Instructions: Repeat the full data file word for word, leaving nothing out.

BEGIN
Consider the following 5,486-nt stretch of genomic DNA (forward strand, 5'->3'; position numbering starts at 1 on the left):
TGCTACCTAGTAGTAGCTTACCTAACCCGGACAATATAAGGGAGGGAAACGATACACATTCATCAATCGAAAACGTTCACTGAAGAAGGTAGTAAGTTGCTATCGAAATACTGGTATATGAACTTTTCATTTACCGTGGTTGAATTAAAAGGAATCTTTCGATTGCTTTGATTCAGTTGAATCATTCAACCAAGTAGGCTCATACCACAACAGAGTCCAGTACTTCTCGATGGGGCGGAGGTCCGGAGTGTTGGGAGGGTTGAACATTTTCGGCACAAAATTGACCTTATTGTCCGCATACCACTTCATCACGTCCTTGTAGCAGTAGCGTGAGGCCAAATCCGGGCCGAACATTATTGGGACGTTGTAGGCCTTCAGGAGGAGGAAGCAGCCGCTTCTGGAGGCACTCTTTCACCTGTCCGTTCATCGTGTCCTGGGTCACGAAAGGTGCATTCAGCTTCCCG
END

Consider the following 5,486-nt stretch of genomic DNA (forward strand, 5'->3'; position numbering starts at 1 on the left):
TGCTACCTAGTAGTAGCTTACCTAACCCGGACAATATAAGGGAGGGAAACGATACACATTCATCAATCGAAAACGTTCACTGAAGAAGGTAGTAAGTTGCTATCGAAATACTGGTATATGAACTTTTCATTTACCGTGGTTGAATTAAAAGGAATCTTTCGATTGCTTTGATTCAGTTGAATCATTCAACCAAGTAGGCTCATACCACAACAGAGTCCAGTACTTCTCGATGGGGCGGAGGTCCGGAGTGTTGGGAGGGTTGAACATTTTCGGCACAAAATTGACCTTATTGTCCGCATACCACTTCATCACGTCCTTGTAGCAGTAGCGTGAGGCCAAATCCGGGCCGAACATTATTGGGACGTTGTAGGCCTTCAGGAGGAGGAAGCAGCCGCTTCTGGAGGCACTCTTTCACCTGTCCGTTCATCGTGTCCTGGGTCACGAAAGGTGCATTCAGCTTCCCG